Deer in Conwy may have been killed for antler 'trophy'
- 1 June 2011
- From the section North West Wales
Police investigating a spate of deer deaths believe the animals' antlers may have been removed as "sickening" trophies.
A deer was discovered with its antlers missing, and another severed head was discovered in woods near Abergele Hospital, Conwy.
The British Deer Society has stepped up anti-poaching work and urged anyone with suspicions to contact police.
The North Wales Police helicopter is being used in the search for poachers.
Graphic pictures of the deer, taken by the force's wildlife and environment officer Sergeant Rob Taylor, are shown below.
Sgt Taylor said patrols in the area would be increased.
He said: "There is a deer poaching problem at Kinmel Woods near Bodelwyddan and also the back of Abergele woods.
"A few weeks ago we had a deer killed and the whole carcass left, minus the antlers, which is very strange.
"And just last week a deer head was found, again minus the antlers near Abergele Hospital woods.
"This is a sickening crime.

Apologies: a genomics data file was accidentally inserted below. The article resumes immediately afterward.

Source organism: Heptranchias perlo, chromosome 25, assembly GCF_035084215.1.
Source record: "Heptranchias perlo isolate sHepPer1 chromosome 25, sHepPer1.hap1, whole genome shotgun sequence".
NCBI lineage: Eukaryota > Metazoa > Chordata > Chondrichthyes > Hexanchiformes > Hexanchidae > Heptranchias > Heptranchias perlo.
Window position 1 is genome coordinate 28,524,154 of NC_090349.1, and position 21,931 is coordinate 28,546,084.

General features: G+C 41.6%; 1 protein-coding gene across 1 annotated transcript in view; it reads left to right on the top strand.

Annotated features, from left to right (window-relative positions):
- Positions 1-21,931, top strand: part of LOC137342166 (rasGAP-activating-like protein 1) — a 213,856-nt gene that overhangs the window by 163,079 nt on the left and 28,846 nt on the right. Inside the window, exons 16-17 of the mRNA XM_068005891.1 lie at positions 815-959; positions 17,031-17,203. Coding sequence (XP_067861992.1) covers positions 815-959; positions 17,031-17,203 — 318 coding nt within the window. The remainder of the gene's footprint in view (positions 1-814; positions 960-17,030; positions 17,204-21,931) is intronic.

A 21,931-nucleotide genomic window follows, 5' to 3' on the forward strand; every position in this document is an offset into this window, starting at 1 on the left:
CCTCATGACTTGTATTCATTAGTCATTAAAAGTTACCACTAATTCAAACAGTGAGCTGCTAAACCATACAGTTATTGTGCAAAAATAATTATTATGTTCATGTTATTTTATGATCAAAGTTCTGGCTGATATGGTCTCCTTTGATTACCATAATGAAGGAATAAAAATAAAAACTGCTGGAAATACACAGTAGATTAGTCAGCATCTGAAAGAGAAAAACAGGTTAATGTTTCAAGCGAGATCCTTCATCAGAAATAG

"It could be that the antlers are being kept as trophies."
The force helicopter crew has been asked to assist in the search for poachers.
Sgt Taylor added: "When they are returning from other important tasks they will be using their latest thermal imaging equipment to quickly scan the area to search for poachers."
He said the force was taking the crimes extremely seriously.
A spokesperson for the British Deer Society, a charity which promotes deer welfare and management, said: "Poaching must always be condemned as apart from being criminal it usually involves significant cruelty when legal methods of deer management and seasonal restraints are contravened.
He said the society has run an anti-poaching campaign for many years and have recently increased its activity in this area by working closely with a number of police forces to promote awareness.
"The society recommends that if anybody become suspicious regarding any aspect of rural crime and in particular deer poaching, they contact their local police and ask for the wildlife crime division."